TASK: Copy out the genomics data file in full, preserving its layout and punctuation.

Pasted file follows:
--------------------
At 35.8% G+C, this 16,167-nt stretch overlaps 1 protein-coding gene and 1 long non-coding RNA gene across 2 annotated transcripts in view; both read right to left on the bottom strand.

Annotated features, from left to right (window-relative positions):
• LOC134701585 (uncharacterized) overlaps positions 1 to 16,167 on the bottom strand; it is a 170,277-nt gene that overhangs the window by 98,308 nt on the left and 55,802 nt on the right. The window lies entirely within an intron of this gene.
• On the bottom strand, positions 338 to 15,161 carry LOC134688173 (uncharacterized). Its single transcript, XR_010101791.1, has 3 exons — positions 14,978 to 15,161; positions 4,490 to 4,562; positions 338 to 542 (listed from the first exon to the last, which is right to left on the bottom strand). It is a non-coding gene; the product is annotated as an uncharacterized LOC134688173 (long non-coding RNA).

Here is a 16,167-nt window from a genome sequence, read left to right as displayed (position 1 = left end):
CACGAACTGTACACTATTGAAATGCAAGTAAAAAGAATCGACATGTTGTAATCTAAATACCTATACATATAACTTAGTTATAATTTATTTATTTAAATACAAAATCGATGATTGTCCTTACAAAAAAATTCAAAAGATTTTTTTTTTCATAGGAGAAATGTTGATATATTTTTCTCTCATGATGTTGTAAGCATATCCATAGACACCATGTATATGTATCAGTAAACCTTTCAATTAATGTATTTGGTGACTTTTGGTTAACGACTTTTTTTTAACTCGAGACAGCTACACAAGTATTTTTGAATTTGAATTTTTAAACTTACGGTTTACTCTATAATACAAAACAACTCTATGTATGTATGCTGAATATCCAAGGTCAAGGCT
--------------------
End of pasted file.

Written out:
At 35.8% G+C, this 16,167-nt stretch overlaps 1 protein-coding gene and 1 long non-coding RNA gene across 2 annotated transcripts in view; both read right to left on the bottom strand.

Annotated features, from left to right (window-relative positions):
• LOC134701585 (uncharacterized) overlaps positions 1 to 16,167 on the bottom strand; it is a 170,277-nt gene that overhangs the window by 98,308 nt on the left and 55,802 nt on the right. The window lies entirely within an intron of this gene.
• On the bottom strand, positions 338 to 15,161 carry LOC134688173 (uncharacterized). Its single transcript, XR_010101791.1, has 3 exons — positions 14,978 to 15,161; positions 4,490 to 4,562; positions 338 to 542 (listed from the first exon to the last, which is right to left on the bottom strand). It is a non-coding gene; the product is annotated as an uncharacterized LOC134688173 (long non-coding RNA).

Here is a 16,167-nt window from a genome sequence, read left to right as displayed (position 1 = left end):
CACGAACTGTACACTATTGAAATGCAAGTAAAAAGAATCGACATGTTGTAATCTAAATACCTATACATATAACTTAGTTATAATTTATTTATTTAAATACAAAATCGATGATTGTCCTTACAAAAAAATTCAAAAGATTTTTTTTTTCATAGGAGAAATGTTGATATATTTTTCTCTCATGATGTTGTAAGCATATCCATAGACACCATGTATATGTATCAGTAAACCTTTCAATTAATGTATTTGGTGACTTTTGGTTAACGACTTTTTTTTAACTCGAGACAGCTACACAAGTATTTTTGAATTTGAATTTTTAAACTTACGGTTTACTCTATAATACAAAACAACTCTATGTATGTATGCTGAATATCCAAGGTCAAGGCT